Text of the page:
With USB, as it is a writeable media, you can still store files on it, although as long as it is LiveUSB you can't save changes directly to the Linux system itself. It is also easily possible to install Linux to USB sticks, and that would then not be Live, but rather like any Linux installation to which you can write anything. So make sure you do make a LiveUSB system. The tool to use to create such a live USB stick from a LiveCD/DVD iso is unetbootin:

http://unetbootin.sourceforge.net/

onto a LiveCD or DVD you wouldn't be able to save anything as either are read only media.
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hermesalphaAuthor Commented:
Ok, and that is nothing any infection can change? If I set the virtual machine to revert upon shutdown, it's 99 % certain it will? Nothing that can be altered by any virus?
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hermesalphaAuthor Commented:
But Live USB, can't the data on that be changed (but can not be changed/written to a CD-ROM/DVD)?
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rindiCommented:
The data can't be changed directly, you have to manually mount the partition and then you can write data to the mounted partition. If you don't manually mount the partition, you can't save data to it.
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hermesalphaAuthor Commented:
Will any USB-stick (size, model) work to create a Live USB? For this Linux, would a 40 GB USB-stick be enough?
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hermesalphaAuthor Commented:
Or could I buy Kingston's 256 GB USB stick and install several different Linux-distros on the same Live USB? Just to be able to try a few others.
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rindiCommented:
I use a 4GB stick for most of my distros. Some large distro's might require an 8GB stick. You can generally look at the download size of the iso file. The stick doesn't have to be much larger. Since you also won't be saving files to it I wouldn't buy a large stick anyway, as you'd be wasting space and money then.
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CSI-Windows_comCommented:
Hmmmm.... not sure why you would want to spend all the time building something yourself when you can download the free Browsing appliance and use it in the free VMWare player in less than 10 minutes - with all of the above discussed benefits and more.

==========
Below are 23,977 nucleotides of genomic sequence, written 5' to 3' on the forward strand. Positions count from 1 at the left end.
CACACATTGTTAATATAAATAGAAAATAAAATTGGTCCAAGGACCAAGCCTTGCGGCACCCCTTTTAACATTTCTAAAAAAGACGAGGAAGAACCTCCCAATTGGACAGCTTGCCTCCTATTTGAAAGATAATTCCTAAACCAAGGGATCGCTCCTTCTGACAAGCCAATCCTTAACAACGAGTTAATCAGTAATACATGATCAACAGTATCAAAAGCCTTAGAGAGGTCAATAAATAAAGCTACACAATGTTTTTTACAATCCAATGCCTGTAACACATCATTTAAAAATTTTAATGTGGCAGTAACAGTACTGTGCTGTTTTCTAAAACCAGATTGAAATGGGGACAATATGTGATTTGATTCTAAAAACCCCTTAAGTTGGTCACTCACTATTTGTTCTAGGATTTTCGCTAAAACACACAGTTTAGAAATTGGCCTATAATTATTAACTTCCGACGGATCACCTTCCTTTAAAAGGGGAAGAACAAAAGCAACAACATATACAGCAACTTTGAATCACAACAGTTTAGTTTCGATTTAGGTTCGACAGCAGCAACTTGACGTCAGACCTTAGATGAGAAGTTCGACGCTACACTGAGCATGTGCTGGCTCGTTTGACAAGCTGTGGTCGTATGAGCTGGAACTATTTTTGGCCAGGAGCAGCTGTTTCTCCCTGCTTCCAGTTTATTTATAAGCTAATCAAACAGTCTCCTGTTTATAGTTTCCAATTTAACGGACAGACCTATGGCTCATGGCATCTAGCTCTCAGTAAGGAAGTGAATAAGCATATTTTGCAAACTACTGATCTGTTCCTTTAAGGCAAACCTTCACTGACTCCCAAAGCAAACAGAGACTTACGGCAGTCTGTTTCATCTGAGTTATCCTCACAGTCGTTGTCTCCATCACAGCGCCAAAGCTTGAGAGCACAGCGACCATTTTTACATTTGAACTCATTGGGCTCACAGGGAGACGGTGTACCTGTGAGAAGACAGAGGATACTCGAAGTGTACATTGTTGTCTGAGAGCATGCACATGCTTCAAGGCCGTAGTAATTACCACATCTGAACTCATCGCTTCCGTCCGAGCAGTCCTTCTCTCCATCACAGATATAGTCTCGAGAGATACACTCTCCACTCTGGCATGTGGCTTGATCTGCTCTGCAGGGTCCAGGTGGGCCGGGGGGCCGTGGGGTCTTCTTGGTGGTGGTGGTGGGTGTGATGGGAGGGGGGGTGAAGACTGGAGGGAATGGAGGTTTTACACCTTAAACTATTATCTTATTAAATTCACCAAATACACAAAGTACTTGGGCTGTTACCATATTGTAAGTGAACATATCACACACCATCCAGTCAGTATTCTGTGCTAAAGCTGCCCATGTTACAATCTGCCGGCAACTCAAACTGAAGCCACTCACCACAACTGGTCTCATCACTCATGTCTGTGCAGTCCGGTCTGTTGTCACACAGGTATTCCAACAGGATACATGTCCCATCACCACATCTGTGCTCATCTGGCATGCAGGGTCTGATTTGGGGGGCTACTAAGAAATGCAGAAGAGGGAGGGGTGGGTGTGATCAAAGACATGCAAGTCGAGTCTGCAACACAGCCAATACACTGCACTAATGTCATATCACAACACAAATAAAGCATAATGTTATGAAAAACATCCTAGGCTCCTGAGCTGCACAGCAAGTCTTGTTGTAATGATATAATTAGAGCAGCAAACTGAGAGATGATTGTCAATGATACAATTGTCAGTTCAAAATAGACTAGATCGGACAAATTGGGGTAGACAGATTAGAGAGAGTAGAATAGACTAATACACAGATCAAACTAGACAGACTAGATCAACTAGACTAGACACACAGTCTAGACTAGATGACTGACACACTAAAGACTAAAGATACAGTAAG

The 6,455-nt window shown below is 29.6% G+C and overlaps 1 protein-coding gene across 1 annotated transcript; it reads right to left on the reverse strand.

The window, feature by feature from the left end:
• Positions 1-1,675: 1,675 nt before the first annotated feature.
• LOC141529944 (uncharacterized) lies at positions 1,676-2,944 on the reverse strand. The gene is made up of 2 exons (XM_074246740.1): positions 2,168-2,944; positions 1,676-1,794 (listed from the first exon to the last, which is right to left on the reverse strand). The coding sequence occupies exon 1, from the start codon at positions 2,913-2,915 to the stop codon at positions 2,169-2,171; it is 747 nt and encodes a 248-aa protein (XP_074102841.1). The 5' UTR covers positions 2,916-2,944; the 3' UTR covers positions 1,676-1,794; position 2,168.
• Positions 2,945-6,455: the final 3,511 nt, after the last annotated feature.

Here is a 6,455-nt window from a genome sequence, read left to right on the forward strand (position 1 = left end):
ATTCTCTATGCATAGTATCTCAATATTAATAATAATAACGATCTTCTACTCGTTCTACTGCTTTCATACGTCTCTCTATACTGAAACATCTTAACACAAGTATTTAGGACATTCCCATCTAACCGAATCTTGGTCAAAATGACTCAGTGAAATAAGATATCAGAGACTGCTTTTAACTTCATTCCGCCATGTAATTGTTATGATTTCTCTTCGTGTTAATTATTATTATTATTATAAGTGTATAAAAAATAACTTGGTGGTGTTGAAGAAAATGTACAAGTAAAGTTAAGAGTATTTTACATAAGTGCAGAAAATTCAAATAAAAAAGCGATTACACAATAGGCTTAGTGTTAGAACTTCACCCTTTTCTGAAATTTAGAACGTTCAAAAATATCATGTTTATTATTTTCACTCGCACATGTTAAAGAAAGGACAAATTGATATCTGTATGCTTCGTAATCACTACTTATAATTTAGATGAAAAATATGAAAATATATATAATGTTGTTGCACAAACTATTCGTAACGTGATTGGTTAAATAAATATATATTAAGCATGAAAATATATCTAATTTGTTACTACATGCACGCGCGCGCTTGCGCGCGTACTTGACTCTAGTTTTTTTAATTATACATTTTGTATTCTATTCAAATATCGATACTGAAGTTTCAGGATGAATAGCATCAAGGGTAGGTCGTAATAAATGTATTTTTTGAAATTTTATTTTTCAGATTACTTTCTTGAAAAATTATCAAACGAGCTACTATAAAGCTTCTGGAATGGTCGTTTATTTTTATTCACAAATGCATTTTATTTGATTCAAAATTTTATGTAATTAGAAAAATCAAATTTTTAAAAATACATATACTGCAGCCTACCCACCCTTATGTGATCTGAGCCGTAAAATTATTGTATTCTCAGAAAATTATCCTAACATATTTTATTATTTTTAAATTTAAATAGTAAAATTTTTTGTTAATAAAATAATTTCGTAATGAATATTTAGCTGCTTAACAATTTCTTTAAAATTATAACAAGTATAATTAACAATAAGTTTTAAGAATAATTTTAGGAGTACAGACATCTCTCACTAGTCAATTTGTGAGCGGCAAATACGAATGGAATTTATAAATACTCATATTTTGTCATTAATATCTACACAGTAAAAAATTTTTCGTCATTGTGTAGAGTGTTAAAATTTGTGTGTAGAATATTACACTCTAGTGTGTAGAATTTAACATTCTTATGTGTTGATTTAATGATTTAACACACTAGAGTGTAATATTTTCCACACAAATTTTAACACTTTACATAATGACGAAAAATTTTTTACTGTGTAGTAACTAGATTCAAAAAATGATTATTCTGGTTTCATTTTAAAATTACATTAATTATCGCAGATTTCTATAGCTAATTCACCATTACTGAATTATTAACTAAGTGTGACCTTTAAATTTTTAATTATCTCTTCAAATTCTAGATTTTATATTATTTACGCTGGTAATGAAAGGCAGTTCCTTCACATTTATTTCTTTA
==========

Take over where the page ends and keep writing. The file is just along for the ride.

Unless  you REALLY enjoy suiting your needs by your own handy craft ;)
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hermesalphaAuthor Commented:
Wouldn't a Linux in a virtual machine also be affected if there are any software or hardware problems, or problems with drivers, for that Windows-partition with Linux in virtual box?

And also, the Live USB I can always use on almost any other computer. If I get my ordinary laptop stolen, damaged, software or hardware problems, problems with drivers etc. I would have to get that fixed to be able to use the virtual machine with Linux. With the Live USB I can immediately rent a laptop or buy a new cheap one and get started at once, or maybe even use it on an internet café.
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hermesalphaAuthor Commented:
rindi, is it the "Burnable ISO image"-option I should download from your link?:

http://dee.su/liberte
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rindiCommented:
Yes, and then use the unetbootin tool to get it on the USB stick. Unetbootin works for many Linux distro's but not all and I haven't tried it with that particular one. So I can't say whether it will work.
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hermesalphaAuthor Commented:
The ISO for Liberté is on only 143 MB, is it possible to use my 4 GB USB stick and install several ISO:s for several different Linux-distros? Or is it the same as with CD-ROM/DVD?: Once I've burned the ISO on the disc it's finalized and no more ISO can be written on it. So once I've put the ISO on the Live USB-stick, I can't put any more ISO:s on it?
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rindiCommented:
Using more than one live distribution on one stick makes their installation more complicated. Although it should be possible at the moment I don't know how it would best be done.

For that distro you could use a smaller stick, 1GB for example.
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Darr247Commented:
From windows, I usually use the LiveUSB Creator from the fedora team, so I'm not sure about unetbootin, but it should have a way to leave the unused space writeable as a 'persistent overlay'.

OK... I just looked at UNetbootin's page, and it appears their persistent overlay works only with Ubuntu, though I'm not sure why that would be.